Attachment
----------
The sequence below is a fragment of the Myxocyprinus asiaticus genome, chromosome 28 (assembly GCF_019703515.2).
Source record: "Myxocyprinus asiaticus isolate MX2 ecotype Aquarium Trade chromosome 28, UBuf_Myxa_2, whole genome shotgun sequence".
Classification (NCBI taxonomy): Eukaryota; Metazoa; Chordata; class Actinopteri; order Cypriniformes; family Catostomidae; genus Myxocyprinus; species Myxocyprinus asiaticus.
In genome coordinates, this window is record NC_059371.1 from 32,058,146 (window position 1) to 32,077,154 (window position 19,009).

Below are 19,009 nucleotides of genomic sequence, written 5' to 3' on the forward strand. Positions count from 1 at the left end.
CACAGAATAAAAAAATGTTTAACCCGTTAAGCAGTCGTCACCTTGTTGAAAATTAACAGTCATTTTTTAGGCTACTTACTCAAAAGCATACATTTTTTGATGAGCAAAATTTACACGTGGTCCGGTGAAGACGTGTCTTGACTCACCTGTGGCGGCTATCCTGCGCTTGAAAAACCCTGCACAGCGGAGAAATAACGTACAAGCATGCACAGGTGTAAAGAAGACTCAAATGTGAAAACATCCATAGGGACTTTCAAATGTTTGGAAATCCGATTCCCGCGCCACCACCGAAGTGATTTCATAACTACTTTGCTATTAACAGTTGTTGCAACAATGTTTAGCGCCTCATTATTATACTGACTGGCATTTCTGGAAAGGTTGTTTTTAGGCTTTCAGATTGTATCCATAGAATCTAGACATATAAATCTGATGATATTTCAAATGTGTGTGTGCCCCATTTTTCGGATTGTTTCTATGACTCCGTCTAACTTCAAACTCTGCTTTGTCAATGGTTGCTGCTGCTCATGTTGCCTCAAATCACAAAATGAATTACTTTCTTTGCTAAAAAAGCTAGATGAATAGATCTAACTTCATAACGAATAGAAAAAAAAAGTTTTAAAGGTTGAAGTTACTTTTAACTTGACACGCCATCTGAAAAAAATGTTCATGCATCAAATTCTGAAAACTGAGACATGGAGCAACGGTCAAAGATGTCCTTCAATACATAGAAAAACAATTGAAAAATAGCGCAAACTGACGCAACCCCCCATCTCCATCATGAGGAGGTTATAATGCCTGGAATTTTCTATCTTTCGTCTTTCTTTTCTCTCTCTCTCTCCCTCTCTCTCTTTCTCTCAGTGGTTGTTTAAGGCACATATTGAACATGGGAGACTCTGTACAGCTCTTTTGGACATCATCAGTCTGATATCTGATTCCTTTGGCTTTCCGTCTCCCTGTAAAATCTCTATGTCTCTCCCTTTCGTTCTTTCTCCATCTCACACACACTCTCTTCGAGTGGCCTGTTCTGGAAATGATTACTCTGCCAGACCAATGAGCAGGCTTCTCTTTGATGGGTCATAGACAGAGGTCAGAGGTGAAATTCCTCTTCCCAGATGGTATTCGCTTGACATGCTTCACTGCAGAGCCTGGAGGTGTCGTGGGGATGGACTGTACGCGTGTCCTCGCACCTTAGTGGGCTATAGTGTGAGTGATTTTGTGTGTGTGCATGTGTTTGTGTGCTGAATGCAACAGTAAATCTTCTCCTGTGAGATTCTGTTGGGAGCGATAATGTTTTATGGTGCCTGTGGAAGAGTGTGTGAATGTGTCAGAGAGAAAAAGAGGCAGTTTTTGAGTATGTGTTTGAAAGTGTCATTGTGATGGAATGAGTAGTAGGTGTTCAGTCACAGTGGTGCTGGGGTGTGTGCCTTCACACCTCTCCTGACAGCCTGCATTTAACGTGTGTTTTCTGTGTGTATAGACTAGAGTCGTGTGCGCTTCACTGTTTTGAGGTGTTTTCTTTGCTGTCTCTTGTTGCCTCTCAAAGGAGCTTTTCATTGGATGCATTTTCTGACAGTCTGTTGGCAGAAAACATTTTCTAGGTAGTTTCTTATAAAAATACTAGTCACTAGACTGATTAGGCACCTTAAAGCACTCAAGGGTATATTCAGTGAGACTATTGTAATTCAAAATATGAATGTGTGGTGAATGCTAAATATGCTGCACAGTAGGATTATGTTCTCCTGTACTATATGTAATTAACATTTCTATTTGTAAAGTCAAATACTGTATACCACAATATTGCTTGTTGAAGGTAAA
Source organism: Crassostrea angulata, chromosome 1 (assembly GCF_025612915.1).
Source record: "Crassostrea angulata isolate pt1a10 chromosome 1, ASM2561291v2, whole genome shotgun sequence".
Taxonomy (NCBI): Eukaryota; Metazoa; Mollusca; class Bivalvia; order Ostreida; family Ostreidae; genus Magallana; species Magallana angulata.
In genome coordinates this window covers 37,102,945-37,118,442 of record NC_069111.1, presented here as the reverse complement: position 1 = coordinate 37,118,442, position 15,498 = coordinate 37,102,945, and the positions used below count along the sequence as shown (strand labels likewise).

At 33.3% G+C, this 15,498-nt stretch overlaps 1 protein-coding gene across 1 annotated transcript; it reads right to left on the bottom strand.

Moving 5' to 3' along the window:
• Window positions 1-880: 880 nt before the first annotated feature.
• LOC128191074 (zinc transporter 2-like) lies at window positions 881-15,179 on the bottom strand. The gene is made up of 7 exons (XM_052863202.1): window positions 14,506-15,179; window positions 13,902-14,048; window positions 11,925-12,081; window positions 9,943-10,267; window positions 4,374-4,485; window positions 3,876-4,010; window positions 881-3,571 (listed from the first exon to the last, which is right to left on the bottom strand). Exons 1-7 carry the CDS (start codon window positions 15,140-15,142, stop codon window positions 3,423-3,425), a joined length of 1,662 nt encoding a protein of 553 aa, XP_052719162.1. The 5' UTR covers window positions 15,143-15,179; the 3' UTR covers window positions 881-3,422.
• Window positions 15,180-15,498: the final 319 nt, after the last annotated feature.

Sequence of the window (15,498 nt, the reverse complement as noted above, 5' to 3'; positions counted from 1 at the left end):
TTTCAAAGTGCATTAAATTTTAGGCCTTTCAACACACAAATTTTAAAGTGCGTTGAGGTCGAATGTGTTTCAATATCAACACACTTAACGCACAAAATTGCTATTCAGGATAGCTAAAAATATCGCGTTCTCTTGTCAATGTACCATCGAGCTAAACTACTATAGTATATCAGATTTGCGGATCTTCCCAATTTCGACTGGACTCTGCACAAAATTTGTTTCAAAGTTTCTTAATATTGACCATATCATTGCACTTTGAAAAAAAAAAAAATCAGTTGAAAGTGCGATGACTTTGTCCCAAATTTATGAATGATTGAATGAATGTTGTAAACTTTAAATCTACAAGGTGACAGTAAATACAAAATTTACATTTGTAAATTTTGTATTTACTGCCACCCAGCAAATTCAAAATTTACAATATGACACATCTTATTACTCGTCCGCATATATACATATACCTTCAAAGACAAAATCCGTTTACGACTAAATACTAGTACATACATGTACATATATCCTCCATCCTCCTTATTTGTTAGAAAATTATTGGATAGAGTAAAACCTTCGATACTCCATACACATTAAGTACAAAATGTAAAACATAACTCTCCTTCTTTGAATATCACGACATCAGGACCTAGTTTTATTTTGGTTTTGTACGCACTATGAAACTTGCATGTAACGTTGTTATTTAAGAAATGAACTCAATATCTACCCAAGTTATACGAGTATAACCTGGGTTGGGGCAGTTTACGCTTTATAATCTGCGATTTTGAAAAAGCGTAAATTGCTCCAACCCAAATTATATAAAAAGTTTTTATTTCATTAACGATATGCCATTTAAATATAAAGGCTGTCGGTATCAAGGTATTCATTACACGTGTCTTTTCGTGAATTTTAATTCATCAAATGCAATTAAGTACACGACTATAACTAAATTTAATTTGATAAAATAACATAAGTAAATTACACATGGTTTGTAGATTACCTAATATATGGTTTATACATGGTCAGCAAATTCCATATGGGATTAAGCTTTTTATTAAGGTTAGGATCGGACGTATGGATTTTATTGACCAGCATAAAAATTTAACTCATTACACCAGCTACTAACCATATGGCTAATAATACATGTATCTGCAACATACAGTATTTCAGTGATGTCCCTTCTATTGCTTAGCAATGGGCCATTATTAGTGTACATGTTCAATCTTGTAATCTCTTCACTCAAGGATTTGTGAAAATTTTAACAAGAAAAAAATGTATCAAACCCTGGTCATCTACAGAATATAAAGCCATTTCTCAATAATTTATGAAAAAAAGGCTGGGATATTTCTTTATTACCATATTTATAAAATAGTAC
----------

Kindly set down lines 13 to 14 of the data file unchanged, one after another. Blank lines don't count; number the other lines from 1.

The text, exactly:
• Window positions 1-880: 880 nt before the first annotated feature.
• LOC128191074 (zinc transporter 2-like) lies at window positions 881-15,179 on the bottom strand. The gene is made up of 7 exons (XM_052863202.1): window positions 14,506-15,179; window positions 13,902-14,048; window positions 11,925-12,081; window positions 9,943-10,267; window positions 4,374-4,485; window positions 3,876-4,010; window positions 881-3,571 (listed from the first exon to the last, which is right to left on the bottom strand). Exons 1-7 carry the CDS (start codon window positions 15,140-15,142, stop codon window positions 3,423-3,425), a joined length of 1,662 nt encoding a protein of 553 aa, XP_052719162.1. The 5' UTR covers window positions 15,143-15,179; the 3' UTR covers window positions 881-3,422.